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Oct 29

The Messiah will be a Priest from the Order of Melchizedek

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The Lord makes this promise on oath and will not revoke it: “You are an eternal priest after the pattern of Melchizedek.”

Pslam 110:4

 

Who is Melchizedek?

We only read of Melchizedek once in the Bible:

 

Then Melchizedek king of Salem brought out bread and wine. He was priest of God Most High, and he blessed Abram, saying, “Blessed be Abram by God Most High, Creator of heaven and earth. And praise be to God Most High, who delivered your enemies into your hand.” Then Abram gave him a tenth of everything.

Genesis 14:18-20

 

After this we read of him again in Psalm 110 and Hebrews 7. Both of these following passages don't tell us more about Melchizedek, but rather tells us something about Jesus. There is therefore very little known about Melchizedek, other than that he was a priest before the time of Aaron, and that he was the king of Salem (early Jerusalem).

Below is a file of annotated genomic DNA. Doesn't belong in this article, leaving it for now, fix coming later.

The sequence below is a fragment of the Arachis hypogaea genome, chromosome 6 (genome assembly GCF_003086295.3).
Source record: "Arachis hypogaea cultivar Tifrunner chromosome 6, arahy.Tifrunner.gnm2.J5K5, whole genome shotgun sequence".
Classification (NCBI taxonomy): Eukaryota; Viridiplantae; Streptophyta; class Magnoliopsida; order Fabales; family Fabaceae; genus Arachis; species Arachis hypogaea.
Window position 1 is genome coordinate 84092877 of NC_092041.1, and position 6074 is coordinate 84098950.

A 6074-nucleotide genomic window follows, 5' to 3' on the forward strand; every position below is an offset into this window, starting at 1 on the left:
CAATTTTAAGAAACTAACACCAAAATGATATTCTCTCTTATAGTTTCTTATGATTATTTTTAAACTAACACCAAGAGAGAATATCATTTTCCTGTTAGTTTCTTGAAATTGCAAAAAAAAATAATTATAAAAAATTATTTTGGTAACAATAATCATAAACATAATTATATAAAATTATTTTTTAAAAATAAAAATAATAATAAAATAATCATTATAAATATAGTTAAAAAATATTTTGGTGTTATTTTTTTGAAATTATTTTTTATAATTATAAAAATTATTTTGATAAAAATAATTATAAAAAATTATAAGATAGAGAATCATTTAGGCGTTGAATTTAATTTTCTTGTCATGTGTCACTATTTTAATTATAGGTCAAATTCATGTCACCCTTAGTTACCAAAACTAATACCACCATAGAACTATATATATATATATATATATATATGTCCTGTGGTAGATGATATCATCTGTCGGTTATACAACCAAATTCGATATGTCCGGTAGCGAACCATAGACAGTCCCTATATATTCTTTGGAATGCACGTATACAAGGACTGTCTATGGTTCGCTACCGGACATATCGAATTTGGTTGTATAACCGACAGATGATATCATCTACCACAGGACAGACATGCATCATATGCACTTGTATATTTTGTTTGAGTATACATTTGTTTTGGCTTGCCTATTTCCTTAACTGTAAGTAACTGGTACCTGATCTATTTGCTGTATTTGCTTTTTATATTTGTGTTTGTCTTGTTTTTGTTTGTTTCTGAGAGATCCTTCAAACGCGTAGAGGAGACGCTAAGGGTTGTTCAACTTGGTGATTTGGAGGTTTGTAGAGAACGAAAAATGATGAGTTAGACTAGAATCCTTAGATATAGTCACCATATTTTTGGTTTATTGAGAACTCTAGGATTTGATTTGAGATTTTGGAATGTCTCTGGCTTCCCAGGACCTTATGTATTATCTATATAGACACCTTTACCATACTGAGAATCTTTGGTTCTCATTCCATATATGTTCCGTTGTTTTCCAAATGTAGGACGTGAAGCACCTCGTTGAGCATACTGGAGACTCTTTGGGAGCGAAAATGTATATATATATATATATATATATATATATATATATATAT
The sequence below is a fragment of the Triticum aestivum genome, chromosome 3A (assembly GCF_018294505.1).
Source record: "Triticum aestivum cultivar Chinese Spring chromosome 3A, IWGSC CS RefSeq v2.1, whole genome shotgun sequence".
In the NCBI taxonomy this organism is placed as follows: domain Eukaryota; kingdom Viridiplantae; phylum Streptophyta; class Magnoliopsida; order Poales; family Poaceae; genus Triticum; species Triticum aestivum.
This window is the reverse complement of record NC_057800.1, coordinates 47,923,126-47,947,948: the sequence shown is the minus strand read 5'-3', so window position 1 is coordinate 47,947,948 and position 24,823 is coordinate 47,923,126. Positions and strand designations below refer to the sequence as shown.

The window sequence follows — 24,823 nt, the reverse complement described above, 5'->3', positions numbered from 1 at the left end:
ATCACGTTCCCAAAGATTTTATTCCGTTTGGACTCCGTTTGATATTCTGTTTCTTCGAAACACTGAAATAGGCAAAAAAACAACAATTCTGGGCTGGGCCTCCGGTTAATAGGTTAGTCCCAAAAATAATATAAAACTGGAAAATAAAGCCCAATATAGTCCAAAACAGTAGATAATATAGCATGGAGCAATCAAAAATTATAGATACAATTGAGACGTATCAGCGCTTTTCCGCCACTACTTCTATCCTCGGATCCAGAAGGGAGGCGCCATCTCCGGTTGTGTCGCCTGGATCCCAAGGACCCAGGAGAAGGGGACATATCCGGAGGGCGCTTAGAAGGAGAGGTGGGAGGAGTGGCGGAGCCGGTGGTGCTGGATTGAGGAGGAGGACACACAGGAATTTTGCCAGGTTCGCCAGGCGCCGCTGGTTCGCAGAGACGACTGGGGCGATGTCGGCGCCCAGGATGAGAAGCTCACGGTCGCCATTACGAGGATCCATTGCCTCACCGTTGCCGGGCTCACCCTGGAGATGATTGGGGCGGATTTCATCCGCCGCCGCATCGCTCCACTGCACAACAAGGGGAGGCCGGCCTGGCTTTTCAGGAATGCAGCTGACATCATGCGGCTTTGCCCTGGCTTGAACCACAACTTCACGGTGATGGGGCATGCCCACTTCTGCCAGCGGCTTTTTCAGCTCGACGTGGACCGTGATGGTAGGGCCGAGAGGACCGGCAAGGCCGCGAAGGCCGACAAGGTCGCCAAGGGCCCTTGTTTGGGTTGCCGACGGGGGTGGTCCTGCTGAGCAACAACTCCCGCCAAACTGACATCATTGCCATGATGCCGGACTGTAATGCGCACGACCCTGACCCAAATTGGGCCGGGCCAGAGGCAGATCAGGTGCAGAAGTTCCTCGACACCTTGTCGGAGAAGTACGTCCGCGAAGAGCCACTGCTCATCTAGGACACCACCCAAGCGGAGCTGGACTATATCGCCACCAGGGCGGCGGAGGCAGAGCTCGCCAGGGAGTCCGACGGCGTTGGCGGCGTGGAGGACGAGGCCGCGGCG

What does it mean to say someone is a priest from the order of Melchizedek?

 

Jesus is considered a priest in the order of Melchizedek because, like Melchizedek, Jesus was not a descendant of Aaron, and thus would not qualify for the Jewish priesthood under the Law of Moses.

 

Pulpit commentary notes - David, admitted into the councils of the Most High, has been made aware that the Messiah is, by God's decree, to be both King and Priest. God has "sworn" this, and will certainly not draw back from his oath. Thou art a priest forever after the order of Melchizedek. Not, like ordinary priests, a priest for a few years, or for a lifetime, but a priest forever and ever (לעולם) - seeing "he ever liveth to make intercession for us" (Hebrews 7:25). And a priest "after the order of Melchizedek." Not, that is, after the order of Aaron, who was a priest and nothing more, but after that of Melchizedek, the elder priesthood, which combined the offices of priest and king (see Hebrews 5:6-10; Hebrews 7:1-10, 20-28).

 

What does it mean to say that the Messiah will be a priest?

GotQuestions writes - Like the Levitical priests, Jesus offered a sacrifice to satisfy the Law of God when He offered Himself for our sins (Hebrews 7:26-27). Unlike the Levitical priests, who had to continually offer sacrifices, Jesus only had to offer His sacrifice once, gaining eternal redemption for all who come to God through Him (Hebrews 9:12).

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